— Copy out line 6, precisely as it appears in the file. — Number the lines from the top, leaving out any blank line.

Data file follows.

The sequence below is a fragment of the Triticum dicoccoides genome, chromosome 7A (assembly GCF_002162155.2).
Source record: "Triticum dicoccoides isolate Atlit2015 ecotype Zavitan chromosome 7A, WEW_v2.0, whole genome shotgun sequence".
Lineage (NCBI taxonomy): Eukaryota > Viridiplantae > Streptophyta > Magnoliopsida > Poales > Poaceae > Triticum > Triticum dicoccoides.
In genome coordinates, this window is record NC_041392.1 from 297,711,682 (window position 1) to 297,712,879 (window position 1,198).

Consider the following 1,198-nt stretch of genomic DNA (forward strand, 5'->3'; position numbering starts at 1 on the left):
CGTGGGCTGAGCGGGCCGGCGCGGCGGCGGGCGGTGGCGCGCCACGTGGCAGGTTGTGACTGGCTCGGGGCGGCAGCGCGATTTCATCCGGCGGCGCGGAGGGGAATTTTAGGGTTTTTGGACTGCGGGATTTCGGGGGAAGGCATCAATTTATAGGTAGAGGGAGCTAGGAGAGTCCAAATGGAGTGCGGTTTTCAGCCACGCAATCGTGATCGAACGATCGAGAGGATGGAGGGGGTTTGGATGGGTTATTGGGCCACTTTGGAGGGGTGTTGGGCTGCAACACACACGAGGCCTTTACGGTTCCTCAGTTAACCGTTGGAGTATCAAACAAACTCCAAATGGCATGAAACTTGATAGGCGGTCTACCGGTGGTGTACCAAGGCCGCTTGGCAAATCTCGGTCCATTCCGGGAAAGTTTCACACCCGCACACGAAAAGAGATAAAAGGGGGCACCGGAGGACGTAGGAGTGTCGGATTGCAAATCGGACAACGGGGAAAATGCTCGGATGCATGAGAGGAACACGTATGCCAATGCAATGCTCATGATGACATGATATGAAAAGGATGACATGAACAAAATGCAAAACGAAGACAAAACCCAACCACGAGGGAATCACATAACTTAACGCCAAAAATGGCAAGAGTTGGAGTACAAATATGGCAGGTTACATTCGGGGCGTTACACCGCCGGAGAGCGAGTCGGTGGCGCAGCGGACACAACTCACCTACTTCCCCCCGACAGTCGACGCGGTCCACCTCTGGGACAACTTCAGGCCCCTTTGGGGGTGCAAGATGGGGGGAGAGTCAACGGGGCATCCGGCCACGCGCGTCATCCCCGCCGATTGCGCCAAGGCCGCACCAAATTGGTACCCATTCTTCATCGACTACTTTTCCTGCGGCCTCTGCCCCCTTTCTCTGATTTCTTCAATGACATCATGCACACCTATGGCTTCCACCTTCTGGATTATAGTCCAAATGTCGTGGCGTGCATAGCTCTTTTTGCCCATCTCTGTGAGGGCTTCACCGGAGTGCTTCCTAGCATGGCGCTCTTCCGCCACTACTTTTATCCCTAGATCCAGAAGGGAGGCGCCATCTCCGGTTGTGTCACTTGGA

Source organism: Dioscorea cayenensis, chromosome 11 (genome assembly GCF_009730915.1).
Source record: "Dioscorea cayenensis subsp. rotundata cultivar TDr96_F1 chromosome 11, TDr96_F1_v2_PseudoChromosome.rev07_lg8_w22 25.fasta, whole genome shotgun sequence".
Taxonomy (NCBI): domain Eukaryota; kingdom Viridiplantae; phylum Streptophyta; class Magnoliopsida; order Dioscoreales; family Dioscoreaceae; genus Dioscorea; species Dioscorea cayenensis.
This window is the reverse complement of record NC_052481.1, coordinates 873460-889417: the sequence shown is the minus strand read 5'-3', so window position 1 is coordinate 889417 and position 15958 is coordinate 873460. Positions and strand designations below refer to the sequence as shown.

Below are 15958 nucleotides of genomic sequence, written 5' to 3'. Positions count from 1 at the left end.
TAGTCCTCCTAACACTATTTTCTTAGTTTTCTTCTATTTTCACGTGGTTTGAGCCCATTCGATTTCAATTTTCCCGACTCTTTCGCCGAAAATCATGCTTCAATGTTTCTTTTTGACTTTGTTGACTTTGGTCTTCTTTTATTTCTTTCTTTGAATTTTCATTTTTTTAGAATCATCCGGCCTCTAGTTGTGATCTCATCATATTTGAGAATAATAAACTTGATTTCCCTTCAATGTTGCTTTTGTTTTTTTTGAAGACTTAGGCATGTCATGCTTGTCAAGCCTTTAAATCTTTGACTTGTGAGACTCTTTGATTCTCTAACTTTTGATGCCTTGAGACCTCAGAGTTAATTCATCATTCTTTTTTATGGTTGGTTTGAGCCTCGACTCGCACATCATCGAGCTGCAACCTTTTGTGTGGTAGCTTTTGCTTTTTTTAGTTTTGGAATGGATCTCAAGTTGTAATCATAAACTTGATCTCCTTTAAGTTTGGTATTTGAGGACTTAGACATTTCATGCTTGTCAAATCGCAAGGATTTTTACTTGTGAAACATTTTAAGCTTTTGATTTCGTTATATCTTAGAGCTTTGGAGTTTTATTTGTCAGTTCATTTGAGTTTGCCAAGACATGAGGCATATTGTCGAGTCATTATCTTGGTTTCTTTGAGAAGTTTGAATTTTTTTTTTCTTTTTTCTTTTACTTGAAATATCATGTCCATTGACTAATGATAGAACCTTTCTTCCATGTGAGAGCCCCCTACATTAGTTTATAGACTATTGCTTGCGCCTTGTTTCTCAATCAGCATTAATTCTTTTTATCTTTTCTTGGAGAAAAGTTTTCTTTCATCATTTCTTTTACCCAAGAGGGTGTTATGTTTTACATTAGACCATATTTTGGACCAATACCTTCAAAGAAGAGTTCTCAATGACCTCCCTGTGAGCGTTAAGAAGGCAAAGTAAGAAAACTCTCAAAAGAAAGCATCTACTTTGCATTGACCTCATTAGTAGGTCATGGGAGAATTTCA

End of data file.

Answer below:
CGTGGGCTGAGCGGGCCGGCGCGGCGGCGGGCGGTGGCGCGCCACGTGGCAGGTTGTGACTGGCTCGGGGCGGCAGCGCGATTTCATCCGGCGGCGCGGAGGGGAATTTTAGGGTTTTTGGACTGCGGGATTTCGGGGGAAGGCATCAATTTATAGGTAGAGGGAGCTAGGAGAGTCCAAATGGAGTGCGGTTTTCAGCCACGCAATCGTGATCGAACGATCGAGAGGATGGAGGGGGTTTGGATGGGTTATTGGGCCACTTTGGAGGGGTGTTGGGCTGCAACACACACGAGGCCTTTACGGTTCCTCAGTTAACCGTTGGAGTATCAAACAAACTCCAAATGGCATGAAACTTGATAGGCGGTCTACCGGTGGTGTACCAAGGCCGCTTGGCAAATCTCGGTCCATTCCGGGAAAGTTTCACACCCGCACACGAAAAGAGATAAAAGGGGGCACCGGAGGACGTAGGAGTGTCGGATTGCAAATCGGACAACGGGGAAAATGCTCGGATGCATGAGAGGAACACGTATGCCAATGCAATGCTCATGATGACATGATATGAAAAGGATGACATGAACAAAATGCAAAACGAAGACAAAACCCAACCACGAGGGAATCACATAACTTAACGCCAAAAATGGCAAGAGTTGGAGTACAAATATGGCAGGTTACATTCGGGGCGTTACACCGCCGGAGAGCGAGTCGGTGGCGCAGCGGACACAACTCACCTACTTCCCCCCGACAGTCGACGCGGTCCACCTCTGGGACAACTTCAGGCCCCTTTGGGGGTGCAAGATGGGGGGAGAGTCAACGGGGCATCCGGCCACGCGCGTCATCCCCGCCGATTGCGCCAAGGCCGCACCAAATTGGTACCCATTCTTCATCGACTACTTTTCCTGCGGCCTCTGCCCCCTTTCTCTGATTTCTTCAATGACATCATGCACACCTATGGCTTCCACCTTCTGGATTATAGTCCAAATGTCGTGGCGTGCATAGCTCTTTTTGCCCATCTCTGTGAGGGCTTCACCGGAGTGCTTCCTAGCATGGCGCTCTTCCGCCACTACTTTTATCCCTAGATCCAGAAGGGAGGCGCCATCTCCGGTTGTGTCACTTGGA